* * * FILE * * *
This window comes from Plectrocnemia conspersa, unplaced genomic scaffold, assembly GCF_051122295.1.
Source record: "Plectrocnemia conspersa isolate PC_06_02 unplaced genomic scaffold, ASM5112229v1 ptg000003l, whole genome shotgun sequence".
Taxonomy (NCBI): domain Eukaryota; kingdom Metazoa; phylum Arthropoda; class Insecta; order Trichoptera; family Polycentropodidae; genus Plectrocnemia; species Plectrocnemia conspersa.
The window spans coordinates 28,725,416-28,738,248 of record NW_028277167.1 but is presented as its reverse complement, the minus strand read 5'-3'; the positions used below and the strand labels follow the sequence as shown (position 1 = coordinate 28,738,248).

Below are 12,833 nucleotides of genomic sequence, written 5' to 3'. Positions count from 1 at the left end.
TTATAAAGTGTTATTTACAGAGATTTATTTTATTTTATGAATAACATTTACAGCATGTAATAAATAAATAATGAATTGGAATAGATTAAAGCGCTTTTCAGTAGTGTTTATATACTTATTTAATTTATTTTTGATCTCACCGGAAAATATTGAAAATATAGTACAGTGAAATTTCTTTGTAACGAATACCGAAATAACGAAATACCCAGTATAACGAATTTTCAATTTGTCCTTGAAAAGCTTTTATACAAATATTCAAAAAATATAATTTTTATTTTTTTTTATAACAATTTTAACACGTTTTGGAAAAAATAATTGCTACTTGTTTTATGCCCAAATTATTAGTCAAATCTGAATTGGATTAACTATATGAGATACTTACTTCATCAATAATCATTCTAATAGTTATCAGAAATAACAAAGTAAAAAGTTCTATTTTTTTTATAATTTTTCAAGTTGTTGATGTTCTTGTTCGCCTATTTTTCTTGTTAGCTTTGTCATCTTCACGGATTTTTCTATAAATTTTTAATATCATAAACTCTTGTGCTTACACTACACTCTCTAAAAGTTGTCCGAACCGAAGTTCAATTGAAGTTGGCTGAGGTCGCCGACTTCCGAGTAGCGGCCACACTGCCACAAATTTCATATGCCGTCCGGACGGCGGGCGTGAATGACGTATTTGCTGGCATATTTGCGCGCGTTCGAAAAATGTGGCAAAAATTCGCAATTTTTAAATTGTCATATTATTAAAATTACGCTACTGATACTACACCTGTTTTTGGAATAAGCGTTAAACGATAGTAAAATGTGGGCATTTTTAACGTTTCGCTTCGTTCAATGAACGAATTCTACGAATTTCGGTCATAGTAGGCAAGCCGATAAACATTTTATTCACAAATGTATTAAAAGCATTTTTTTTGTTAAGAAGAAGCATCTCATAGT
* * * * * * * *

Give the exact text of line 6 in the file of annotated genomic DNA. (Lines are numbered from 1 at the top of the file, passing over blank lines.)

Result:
TTATAAAGTGTTATTTACAGAGATTTATTTTATTTTATGAATAACATTTACAGCATGTAATAAATAAATAATGAATTGGAATAGATTAAAGCGCTTTTCAGTAGTGTTTATATACTTATTTAATTTATTTTTGATCTCACCGGAAAATATTGAAAATATAGTACAGTGAAATTTCTTTGTAACGAATACCGAAATAACGAAATACCCAGTATAACGAATTTTCAATTTGTCCTTGAAAAGCTTTTATACAAATATTCAAAAAATATAATTTTTATTTTTTTTTATAACAATTTTAACACGTTTTGGAAAAAATAATTGCTACTTGTTTTATGCCCAAATTATTAGTCAAATCTGAATTGGATTAACTATATGAGATACTTACTTCATCAATAATCATTCTAATAGTTATCAGAAATAACAAAGTAAAAAGTTCTATTTTTTTTATAATTTTTCAAGTTGTTGATGTTCTTGTTCGCCTATTTTTCTTGTTAGCTTTGTCATCTTCACGGATTTTTCTATAAATTTTTAATATCATAAACTCTTGTGCTTACACTACACTCTCTAAAAGTTGTCCGAACCGAAGTTCAATTGAAGTTGGCTGAGGTCGCCGACTTCCGAGTAGCGGCCACACTGCCACAAATTTCATATGCCGTCCGGACGGCGGGCGTGAATGACGTATTTGCTGGCATATTTGCGCGCGTTCGAAAAATGTGGCAAAAATTCGCAATTTTTAAATTGTCATATTATTAAAATTACGCTACTGATACTACACCTGTTTTTGGAATAAGCGTTAAACGATAGTAAAATGTGGGCATTTTTAACGTTTCGCTTCGTTCAATGAACGAATTCTACGAATTTCGGTCATAGTAGGCAAGCCGATAAACATTTTATTCACAAATGTATTAAAAGCATTTTTTTTGTTAAGAAGAAGCATCTCATAGT